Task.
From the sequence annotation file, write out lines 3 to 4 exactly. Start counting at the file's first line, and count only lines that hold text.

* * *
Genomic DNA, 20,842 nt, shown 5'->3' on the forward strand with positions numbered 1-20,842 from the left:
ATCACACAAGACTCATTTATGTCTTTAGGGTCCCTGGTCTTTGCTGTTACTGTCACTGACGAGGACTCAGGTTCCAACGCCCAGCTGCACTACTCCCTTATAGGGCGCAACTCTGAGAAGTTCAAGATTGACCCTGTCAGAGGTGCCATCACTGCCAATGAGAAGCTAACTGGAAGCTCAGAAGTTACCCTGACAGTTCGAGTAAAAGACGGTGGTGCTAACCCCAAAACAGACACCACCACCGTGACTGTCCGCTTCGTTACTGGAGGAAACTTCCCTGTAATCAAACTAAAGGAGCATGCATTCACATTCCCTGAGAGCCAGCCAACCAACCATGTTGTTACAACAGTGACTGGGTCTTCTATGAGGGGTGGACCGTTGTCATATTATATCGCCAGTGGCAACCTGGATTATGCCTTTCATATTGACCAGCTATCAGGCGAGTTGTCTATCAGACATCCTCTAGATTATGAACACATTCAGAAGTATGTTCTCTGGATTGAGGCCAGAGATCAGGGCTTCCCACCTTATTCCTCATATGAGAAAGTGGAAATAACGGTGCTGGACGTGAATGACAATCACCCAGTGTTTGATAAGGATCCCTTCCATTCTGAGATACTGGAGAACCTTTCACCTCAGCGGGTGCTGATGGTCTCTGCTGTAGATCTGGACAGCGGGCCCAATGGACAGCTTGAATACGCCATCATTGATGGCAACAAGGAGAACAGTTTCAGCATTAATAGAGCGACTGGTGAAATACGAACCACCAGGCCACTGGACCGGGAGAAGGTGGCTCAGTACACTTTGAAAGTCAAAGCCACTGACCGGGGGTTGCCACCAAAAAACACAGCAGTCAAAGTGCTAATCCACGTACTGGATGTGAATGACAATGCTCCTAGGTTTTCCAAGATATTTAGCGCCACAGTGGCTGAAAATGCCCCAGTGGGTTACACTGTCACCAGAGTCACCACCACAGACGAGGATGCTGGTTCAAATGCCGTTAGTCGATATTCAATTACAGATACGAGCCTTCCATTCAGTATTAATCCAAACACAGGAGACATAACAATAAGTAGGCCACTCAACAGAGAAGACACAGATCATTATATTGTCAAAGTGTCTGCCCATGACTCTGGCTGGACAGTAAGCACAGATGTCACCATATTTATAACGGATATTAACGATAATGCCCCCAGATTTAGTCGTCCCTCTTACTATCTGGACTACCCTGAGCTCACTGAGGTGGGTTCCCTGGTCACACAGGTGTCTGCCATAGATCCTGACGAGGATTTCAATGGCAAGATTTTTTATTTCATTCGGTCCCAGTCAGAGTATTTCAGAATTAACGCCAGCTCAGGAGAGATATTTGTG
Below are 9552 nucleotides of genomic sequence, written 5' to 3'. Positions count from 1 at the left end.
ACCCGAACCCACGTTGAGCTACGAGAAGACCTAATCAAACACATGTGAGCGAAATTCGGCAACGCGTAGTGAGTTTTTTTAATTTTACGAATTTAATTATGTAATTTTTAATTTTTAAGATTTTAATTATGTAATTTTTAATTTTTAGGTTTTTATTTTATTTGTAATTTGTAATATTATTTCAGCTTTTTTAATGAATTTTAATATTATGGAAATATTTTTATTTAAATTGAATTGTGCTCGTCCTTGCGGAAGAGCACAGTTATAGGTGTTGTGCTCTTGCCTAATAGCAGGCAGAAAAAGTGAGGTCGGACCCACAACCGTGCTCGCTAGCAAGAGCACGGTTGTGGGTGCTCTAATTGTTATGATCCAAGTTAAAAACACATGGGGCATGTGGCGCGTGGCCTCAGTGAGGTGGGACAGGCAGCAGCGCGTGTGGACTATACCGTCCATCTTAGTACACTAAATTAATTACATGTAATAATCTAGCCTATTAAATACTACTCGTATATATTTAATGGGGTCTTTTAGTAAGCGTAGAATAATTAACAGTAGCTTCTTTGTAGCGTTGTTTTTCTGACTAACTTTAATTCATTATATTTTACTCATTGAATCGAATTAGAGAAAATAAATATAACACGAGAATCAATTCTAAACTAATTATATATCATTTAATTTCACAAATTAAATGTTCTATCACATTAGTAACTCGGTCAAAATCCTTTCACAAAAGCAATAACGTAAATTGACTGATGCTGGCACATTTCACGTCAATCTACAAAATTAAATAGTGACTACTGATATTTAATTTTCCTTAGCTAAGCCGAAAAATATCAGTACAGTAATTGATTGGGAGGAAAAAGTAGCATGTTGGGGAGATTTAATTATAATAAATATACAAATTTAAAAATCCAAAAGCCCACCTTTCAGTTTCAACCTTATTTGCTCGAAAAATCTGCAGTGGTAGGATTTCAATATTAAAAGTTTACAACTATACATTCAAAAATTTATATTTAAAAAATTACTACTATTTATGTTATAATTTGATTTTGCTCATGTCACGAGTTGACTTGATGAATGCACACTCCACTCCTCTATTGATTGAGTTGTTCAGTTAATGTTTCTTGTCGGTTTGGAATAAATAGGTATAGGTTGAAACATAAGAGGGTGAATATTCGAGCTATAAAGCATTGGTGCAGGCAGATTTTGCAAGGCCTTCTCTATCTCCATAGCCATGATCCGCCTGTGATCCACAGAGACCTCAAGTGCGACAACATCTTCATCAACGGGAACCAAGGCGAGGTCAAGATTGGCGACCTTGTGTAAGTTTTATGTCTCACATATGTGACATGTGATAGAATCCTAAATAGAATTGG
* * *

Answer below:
Below are 9552 nucleotides of genomic sequence, written 5' to 3'. Positions count from 1 at the left end.
ACCCGAACCCACGTTGAGCTACGAGAAGACCTAATCAAACACATGTGAGCGAAATTCGGCAACGCGTAGTGAGTTTTTTTAATTTTACGAATTTAATTATGTAATTTTTAATTTTTAAGATTTTAATTATGTAATTTTTAATTTTTAGGTTTTTATTTTATTTGTAATTTGTAATATTATTTCAGCTTTTTTAATGAATTTTAATATTATGGAAATATTTTTATTTAAATTGAATTGTGCTCGTCCTTGCGGAAGAGCACAGTTATAGGTGTTGTGCTCTTGCCTAATAGCAGGCAGAAAAAGTGAGGTCGGACCCACAACCGTGCTCGCTAGCAAGAGCACGGTTGTGGGTGCTCTAATTGTTATGATCCAAGTTAAAAACACATGGGGCATGTGGCGCGTGGCCTCAGTGAGGTGGGACAGGCAGCAGCGCGTGTGGACTATACCGTCCATCTTAGTACACTAAATTAATTACATGTAATAATCTAGCCTATTAAATACTACTCGTATATATTTAATGGGGTCTTTTAGTAAGCGTAGAATAATTAACAGTAGCTTCTTTGTAGCGTTGTTTTTCTGACTAACTTTAATTCATTATATTTTACTCATTGAATCGAATTAGAGAAAATAAATATAACACGAGAATCAATTCTAAACTAATTATATATCATTTAATTTCACAAATTAAATGTTCTATCACATTAGTAACTCGGTCAAAATCCTTTCACAAAAGCAATAACGTAAATTGACTGATGCTGGCACATTTCACGTCAATCTACAAAATTAAATAGTGACTACTGATATTTAATTTTCCTTAGCTAAGCCGAAAAATATCAGTACAGTAATTGATTGGGAGGAAAAAGTAGCATGTTGGGGAGATTTAATTATAATAAATATACAAATTTAAAAATCCAAAAGCCCACCTTTCAGTTTCAACCTTATTTGCTCGAAAAATCTGCAGTGGTAGGATTTCAATATTAAAAGTTTACAACTATACATTCAAAAATTTATATTTAAAAAATTACTACTATTTATGTTATAATTTGATTTTGCTCATGTCACGAGTTGACTTGATGAATGCACACTCCACTCCTCTATTGATTGAGTTGTTCAGTTAATGTTTCTTGTCGGTTTGGAATAAATAGGTATAGGTTGAAACATAAGAGGGTGAATATTCGAGCTATAAAGCATTGGTGCAGGCAGATTTTGCAAGGCCTTCTCTATCTCCATAGCCATGATCCGCCTGTGATCCACAGAGACCTCAAGTGCGACAACATCTTCATCAACGGGAACCAAGGCGAGGTCAAGATTGGCGACCTTGTGTAAGTTTTATGTCTCACATATGTGACATGTGATAGAATCCTAAATAGAATTGG